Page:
The reservoir-wave approach to characterize pulmonary vascular-right ventricular interactions in humans

Anukul Ghimire, Mads J. Andersen, Lindsay M. Burrowes, Christopher Bouwmeester, Andrew D. Grant, Israel Belenkie, Nowell M. Fine, Barry A. Borlaug, John V. Tyberg

Research output: Contribution to journalArticlepeer-review

6 Scopus citations


Using the reservoir-wave approach (RWA) we previously characterized pulmonary vasculature mechanics in a normal canine model. We found reflected backwardtraveling waves that decrease pressure and increase flow in the proximal pulmonary artery (PA). These waves decrease right ventricular (RV) afterload and facilitate RV ejection. With pathological alterations to the pulmonary vasculature, these waves may change and impact RV performance. Our objective in this study was to characterize PA wave reflection and the alterations in RV performance in cardiac patients, using the RWA. PA pressure, Doppler-flow velocity, and pulmonary arterial wedge pressure were measured in 11 patients with exertional dyspnea. The RWA was employed to analyze PA pressure and flow; wave intensity analysis characterized PA waves. Wave-related pressure was partitioned into two components: pressures due to forward-traveling and to backward-traveling waves. RV performance was assessed by examining the work done in raising reservoir pressure and that associated with the wave components of systolic PA pressure. Waverelated work, the mostly nonrecoverable energy expended by the RV to eject blood, tended to vary directly with mean PA pressure. Where PA pressures were lower, there were pressure-decreasing/flowincreasing backward waves that aided RV ejection. Where PA pressures were higher, there were pressure-increasing/flow-decreasing backward waves that impeded RV ejection. Pressure-increasing/flowdecreasing backward waves were responsible for systolic notches in the Doppler flow velocity profiles in patients with the highest PA pressure. Pulmonary hypertension is characterized by reflected waves that impede RV ejection and an increase in wave-related work. The RWA may facilitate the development of therapeutic strategies.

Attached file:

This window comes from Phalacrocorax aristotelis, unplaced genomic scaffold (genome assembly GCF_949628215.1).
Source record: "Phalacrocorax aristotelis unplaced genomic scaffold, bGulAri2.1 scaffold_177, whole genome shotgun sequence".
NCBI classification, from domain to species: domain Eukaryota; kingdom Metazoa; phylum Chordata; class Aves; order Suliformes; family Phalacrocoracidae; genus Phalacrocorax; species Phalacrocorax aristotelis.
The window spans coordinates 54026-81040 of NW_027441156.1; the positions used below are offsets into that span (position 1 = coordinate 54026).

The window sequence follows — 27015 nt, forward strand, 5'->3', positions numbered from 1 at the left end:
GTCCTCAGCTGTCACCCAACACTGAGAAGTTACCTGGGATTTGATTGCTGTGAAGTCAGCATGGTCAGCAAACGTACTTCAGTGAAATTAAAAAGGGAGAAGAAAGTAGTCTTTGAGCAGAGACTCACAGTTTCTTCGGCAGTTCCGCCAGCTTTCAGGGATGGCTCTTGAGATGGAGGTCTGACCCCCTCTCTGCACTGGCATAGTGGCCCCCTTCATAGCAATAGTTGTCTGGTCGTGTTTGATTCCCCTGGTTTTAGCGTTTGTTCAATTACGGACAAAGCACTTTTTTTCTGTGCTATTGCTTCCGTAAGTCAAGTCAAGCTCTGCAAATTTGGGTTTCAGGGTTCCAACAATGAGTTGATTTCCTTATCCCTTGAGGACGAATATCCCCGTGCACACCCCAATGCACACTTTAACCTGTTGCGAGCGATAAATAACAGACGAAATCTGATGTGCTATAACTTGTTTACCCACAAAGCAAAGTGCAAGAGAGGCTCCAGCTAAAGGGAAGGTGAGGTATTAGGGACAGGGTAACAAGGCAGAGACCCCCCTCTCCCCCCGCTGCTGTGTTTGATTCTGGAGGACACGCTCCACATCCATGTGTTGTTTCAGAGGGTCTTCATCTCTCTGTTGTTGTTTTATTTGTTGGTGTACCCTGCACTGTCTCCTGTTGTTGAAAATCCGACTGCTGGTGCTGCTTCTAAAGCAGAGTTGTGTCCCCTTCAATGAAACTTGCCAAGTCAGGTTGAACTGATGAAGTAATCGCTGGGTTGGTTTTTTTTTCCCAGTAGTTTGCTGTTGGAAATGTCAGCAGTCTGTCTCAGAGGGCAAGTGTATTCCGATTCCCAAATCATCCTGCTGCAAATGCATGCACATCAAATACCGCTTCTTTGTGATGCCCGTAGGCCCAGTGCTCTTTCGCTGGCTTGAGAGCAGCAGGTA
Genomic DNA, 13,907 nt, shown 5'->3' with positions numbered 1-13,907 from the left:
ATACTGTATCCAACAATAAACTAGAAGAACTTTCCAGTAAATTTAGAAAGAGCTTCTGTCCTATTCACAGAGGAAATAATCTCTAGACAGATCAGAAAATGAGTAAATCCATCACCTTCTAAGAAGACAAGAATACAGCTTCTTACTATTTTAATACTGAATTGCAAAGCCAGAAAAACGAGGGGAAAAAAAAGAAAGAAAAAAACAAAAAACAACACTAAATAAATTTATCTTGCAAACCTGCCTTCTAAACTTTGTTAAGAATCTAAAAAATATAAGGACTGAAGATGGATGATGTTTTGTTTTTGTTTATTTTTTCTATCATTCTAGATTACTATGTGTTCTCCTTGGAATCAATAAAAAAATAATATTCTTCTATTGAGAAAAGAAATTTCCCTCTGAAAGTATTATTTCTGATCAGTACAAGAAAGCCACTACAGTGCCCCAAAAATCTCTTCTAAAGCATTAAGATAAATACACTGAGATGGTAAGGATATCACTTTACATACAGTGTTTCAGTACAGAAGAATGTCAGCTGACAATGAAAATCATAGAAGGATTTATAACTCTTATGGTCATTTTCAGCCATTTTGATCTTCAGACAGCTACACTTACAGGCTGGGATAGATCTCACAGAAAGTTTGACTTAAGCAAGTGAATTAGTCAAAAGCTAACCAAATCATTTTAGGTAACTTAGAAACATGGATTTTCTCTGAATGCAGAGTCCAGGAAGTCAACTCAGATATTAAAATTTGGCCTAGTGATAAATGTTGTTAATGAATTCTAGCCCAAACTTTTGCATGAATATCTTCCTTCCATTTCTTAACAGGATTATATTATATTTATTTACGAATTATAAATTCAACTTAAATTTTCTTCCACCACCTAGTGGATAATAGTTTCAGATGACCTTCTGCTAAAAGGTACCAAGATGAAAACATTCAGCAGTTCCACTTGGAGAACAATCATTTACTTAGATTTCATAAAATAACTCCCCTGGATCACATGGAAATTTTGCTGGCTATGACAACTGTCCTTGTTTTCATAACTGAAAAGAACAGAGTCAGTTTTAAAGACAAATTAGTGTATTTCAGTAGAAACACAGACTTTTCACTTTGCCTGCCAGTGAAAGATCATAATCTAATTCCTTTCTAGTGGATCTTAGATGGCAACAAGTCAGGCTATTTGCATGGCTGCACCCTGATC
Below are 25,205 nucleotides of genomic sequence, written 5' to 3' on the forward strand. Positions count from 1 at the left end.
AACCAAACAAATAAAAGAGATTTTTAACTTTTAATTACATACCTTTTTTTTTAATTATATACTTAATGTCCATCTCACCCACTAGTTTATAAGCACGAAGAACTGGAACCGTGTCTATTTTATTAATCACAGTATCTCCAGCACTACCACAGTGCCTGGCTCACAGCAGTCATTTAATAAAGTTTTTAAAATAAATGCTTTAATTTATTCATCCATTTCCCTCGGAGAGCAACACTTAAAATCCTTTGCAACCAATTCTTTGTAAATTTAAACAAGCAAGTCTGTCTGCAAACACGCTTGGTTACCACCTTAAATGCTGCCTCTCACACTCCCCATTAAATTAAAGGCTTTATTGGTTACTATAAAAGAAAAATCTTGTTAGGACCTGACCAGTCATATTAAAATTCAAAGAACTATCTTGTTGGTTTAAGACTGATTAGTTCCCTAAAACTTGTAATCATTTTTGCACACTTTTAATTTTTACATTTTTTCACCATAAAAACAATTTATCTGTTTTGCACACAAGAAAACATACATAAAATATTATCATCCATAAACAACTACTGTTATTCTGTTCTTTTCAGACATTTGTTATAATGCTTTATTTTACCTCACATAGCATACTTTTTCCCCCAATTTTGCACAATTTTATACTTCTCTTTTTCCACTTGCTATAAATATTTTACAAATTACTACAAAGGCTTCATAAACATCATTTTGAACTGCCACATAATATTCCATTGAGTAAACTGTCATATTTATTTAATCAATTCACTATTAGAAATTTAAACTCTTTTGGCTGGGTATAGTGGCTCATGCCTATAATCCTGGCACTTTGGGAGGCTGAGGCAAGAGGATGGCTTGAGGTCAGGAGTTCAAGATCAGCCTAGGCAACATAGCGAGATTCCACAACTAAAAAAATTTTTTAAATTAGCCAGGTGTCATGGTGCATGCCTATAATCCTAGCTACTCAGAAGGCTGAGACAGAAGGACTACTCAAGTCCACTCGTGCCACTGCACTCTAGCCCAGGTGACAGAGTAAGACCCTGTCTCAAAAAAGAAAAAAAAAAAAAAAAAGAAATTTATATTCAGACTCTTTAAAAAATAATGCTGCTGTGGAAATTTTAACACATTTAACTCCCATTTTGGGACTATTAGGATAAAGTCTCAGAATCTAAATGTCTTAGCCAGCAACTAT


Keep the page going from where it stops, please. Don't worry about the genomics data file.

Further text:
Original languageEnglish (US)
Pages (from-to)1348-1353
Number of pages6
JournalJournal of applied physiology
Issue number6
StatePublished - Dec 2016


  • Doppler echocardiography
  • Heart failure
  • Hemodynamics
  • Wave intensity analysis

ASJC Scopus subject areas

  • General Medicine


Dive into the research topics of 'The reservoir-wave approach to characterize pulmonary vascular-right ventricular interactions in humans'. Together they form a unique fingerprint.

Cite this